Exploring the effects of migration and admixture on human populations through time, using ancient DNA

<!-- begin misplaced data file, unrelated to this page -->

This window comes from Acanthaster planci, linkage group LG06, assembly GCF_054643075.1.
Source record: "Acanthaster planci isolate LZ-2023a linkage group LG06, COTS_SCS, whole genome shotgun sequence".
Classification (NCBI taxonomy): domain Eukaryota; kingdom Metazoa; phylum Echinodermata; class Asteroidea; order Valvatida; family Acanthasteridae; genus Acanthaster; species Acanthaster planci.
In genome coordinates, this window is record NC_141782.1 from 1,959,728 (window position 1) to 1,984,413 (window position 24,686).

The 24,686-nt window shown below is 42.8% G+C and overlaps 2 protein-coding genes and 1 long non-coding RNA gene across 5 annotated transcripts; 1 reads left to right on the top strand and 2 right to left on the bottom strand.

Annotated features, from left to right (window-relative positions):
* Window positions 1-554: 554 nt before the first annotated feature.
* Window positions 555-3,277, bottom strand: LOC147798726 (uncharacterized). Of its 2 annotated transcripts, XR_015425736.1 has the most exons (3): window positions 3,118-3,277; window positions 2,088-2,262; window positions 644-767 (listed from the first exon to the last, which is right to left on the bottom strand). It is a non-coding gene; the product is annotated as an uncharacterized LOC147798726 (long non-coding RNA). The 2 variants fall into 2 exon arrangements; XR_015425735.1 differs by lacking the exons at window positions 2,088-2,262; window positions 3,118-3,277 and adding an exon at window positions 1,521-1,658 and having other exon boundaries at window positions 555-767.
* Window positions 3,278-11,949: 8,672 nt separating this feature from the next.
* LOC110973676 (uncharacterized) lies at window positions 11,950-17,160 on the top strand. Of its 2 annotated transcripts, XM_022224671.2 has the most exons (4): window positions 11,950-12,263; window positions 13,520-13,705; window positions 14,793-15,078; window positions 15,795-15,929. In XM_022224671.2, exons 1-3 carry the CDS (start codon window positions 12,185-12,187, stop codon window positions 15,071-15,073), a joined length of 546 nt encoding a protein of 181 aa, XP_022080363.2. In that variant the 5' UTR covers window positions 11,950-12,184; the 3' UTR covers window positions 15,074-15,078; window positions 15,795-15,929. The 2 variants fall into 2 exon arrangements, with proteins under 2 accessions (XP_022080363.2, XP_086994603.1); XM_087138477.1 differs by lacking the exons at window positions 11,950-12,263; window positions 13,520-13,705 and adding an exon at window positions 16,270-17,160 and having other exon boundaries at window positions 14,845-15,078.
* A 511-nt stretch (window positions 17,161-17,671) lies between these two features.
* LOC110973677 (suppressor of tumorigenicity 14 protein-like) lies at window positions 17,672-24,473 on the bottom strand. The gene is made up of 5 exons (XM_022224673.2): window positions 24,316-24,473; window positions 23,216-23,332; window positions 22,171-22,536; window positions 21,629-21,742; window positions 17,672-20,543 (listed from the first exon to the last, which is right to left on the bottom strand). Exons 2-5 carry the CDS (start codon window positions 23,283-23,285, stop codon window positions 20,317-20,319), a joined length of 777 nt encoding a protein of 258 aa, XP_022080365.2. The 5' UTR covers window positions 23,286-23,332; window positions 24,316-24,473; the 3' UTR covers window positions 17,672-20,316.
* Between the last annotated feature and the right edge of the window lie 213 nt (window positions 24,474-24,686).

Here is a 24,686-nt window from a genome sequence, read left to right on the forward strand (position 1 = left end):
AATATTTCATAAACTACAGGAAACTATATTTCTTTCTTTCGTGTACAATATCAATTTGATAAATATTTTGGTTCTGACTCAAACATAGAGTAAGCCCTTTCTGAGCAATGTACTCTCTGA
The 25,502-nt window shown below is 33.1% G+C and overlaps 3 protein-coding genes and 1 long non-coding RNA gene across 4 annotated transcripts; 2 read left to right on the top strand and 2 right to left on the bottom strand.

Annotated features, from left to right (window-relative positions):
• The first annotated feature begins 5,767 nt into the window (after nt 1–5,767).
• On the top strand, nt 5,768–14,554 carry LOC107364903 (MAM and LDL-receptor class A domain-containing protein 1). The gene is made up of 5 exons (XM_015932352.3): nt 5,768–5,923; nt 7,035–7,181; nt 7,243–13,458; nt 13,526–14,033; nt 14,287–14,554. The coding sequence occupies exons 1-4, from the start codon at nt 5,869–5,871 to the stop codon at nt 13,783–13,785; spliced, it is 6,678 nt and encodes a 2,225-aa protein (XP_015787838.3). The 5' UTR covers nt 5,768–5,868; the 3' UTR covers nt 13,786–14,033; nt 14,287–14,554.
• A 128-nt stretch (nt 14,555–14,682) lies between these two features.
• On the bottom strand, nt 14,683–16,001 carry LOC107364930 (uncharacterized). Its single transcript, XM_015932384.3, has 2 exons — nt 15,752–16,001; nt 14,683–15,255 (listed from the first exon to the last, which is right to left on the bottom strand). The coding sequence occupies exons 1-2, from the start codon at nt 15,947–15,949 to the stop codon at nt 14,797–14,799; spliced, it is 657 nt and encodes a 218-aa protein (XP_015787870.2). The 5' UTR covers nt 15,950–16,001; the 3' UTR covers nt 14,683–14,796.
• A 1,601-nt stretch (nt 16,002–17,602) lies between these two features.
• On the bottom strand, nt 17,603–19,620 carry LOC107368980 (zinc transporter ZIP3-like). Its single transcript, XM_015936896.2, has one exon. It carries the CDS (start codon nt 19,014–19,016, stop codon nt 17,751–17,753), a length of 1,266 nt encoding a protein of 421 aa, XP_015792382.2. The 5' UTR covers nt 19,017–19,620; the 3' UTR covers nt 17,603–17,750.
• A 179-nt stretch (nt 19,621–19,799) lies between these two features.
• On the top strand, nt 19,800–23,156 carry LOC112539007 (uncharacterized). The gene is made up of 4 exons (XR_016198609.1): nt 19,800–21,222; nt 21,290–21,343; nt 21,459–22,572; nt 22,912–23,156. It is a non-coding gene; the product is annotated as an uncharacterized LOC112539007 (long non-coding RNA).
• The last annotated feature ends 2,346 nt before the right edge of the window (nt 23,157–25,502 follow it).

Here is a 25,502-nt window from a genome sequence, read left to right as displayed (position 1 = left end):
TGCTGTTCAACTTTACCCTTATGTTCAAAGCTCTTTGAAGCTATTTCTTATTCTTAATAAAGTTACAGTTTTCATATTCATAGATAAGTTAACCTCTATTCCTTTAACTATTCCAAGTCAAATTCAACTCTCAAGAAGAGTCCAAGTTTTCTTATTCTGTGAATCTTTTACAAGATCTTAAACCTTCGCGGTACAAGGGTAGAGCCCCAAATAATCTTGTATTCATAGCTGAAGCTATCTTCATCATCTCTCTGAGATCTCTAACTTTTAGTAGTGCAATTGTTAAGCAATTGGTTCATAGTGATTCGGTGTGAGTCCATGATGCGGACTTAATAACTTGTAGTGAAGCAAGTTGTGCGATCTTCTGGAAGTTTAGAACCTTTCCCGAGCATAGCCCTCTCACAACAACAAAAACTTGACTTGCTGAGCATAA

Archaeogenetics is the research field of studying the genetic information contained in ancient DNA (aDNA) to gain insight into the past. Analysis of human aDNA from archaeological material has allowed archaeogeneticists to observe changes in the genetic composition of populations in an area through time. By using aDNA in this manner, a higher degree of resolution can be gained into the timing of past genetic transitions, compared to the resolution that is available when inferring the past from modern genomic data alone. In this thesis, I focus on the movement of genes, via migration of people and/or admixture, and the information that this movement can provide about human history. I introduce the differences between the inheritance mechanisms of uniparental (mitochondrial DNA and the Y-chromosome) and autosomal markers; the forces of evolution in population genetics; some methods commonly used in the analysis of human aDNA in the manuscripts included in this thesis; prior (archaeo-)genetics research regarding the population history of West Eurasia and the Americas -as context for my own research in these geographic areas-, and discuss the information gained by my own work about the population history of the areas studied, the limitations of archaeogenetic inferences, and the importance of combining archaeogenetic results with those from other disciplines when studying human history.

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